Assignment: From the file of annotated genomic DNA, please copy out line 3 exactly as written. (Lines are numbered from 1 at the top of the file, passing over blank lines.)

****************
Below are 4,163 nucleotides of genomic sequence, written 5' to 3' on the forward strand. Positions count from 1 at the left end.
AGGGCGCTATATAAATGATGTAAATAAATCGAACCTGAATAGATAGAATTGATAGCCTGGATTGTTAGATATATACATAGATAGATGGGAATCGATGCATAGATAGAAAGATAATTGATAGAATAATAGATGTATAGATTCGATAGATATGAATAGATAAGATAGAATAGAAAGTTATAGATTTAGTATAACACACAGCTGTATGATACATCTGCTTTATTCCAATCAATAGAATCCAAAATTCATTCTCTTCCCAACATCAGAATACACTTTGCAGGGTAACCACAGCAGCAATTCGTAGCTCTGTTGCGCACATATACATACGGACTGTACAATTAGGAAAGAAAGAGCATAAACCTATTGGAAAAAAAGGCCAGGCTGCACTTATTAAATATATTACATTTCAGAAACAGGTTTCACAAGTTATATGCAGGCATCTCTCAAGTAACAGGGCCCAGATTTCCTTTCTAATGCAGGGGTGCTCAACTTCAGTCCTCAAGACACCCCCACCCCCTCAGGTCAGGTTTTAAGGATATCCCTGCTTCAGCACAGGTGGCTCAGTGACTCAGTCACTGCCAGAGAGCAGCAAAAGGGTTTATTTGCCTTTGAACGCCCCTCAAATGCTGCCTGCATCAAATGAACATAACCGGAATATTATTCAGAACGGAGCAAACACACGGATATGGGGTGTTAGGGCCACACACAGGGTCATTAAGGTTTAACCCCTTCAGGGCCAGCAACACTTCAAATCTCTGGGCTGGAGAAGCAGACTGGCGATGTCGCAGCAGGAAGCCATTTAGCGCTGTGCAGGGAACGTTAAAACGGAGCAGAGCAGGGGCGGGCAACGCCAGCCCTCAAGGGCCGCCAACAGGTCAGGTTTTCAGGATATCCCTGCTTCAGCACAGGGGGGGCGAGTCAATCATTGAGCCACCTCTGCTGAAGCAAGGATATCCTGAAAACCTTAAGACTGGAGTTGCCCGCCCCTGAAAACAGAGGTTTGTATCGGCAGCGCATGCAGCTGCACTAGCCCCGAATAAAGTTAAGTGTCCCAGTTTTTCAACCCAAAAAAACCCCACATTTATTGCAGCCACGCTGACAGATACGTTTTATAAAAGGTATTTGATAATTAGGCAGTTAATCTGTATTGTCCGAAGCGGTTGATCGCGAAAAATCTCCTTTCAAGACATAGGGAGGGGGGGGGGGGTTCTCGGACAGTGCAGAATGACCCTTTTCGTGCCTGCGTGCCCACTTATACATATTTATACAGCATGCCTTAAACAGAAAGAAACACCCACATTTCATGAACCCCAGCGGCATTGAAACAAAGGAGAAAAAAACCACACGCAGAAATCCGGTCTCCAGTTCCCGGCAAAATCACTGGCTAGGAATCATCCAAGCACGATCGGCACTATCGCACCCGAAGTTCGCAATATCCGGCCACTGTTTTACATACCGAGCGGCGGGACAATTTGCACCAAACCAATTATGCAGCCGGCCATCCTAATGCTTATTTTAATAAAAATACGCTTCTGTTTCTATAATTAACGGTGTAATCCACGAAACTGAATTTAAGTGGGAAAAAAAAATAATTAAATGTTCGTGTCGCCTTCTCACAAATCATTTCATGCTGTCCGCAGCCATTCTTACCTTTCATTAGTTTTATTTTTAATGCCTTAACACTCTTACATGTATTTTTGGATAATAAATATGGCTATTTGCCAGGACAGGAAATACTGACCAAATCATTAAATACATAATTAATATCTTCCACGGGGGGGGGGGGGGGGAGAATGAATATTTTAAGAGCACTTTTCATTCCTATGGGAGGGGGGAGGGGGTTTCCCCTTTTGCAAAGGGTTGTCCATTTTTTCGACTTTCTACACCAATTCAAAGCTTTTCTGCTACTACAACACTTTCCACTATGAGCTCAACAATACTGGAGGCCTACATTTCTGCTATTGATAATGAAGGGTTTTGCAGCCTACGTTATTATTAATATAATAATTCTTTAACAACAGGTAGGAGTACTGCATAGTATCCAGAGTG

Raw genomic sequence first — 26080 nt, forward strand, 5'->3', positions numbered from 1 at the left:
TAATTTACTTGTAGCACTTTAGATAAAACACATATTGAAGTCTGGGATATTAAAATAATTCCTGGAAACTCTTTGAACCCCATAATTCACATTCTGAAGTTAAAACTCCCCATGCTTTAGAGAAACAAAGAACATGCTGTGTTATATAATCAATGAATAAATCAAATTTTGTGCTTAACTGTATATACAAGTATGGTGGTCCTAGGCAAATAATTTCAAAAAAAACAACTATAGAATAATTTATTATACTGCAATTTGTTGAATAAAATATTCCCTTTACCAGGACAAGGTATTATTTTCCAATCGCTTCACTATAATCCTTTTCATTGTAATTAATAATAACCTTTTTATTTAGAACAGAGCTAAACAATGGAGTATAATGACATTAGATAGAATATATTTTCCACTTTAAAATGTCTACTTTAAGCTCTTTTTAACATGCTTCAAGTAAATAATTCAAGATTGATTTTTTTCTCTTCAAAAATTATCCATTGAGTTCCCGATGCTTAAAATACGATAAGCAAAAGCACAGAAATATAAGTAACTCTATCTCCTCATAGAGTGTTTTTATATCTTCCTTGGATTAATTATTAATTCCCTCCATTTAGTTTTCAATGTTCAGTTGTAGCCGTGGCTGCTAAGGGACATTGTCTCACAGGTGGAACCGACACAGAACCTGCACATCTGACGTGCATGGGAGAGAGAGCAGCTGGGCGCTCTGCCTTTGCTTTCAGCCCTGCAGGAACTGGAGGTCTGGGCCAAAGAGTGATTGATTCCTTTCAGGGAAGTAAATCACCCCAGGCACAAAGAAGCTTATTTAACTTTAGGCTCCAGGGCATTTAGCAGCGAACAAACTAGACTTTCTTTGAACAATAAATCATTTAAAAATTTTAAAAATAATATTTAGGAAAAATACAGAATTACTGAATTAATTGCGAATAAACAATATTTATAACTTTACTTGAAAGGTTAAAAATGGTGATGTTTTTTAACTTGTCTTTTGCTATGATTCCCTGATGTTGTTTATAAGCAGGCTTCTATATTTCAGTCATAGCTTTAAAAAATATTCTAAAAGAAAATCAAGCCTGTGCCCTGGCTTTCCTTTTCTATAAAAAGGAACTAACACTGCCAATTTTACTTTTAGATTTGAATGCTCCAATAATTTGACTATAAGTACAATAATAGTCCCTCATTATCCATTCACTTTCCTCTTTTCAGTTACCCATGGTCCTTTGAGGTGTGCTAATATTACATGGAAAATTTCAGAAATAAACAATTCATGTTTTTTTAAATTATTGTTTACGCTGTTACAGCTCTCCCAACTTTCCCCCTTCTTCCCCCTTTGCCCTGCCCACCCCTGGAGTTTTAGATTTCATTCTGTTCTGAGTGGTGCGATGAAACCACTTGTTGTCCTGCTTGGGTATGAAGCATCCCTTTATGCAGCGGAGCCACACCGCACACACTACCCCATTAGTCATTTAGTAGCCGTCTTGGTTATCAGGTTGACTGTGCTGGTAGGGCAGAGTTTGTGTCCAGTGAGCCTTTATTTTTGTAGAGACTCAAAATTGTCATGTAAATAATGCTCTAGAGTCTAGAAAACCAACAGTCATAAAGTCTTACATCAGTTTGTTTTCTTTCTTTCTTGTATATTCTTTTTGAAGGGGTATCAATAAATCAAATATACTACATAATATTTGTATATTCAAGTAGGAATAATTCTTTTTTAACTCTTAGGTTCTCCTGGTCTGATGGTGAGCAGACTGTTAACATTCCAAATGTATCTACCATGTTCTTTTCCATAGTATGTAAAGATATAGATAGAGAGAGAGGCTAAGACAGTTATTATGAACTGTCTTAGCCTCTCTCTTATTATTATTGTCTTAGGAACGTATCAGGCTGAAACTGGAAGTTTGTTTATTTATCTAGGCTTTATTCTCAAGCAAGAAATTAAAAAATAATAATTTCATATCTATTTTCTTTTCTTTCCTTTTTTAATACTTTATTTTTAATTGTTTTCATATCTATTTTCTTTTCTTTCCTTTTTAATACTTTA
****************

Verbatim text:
Raw genomic sequence first — 26080 nt, forward strand, 5'->3', positions numbered from 1 at the left: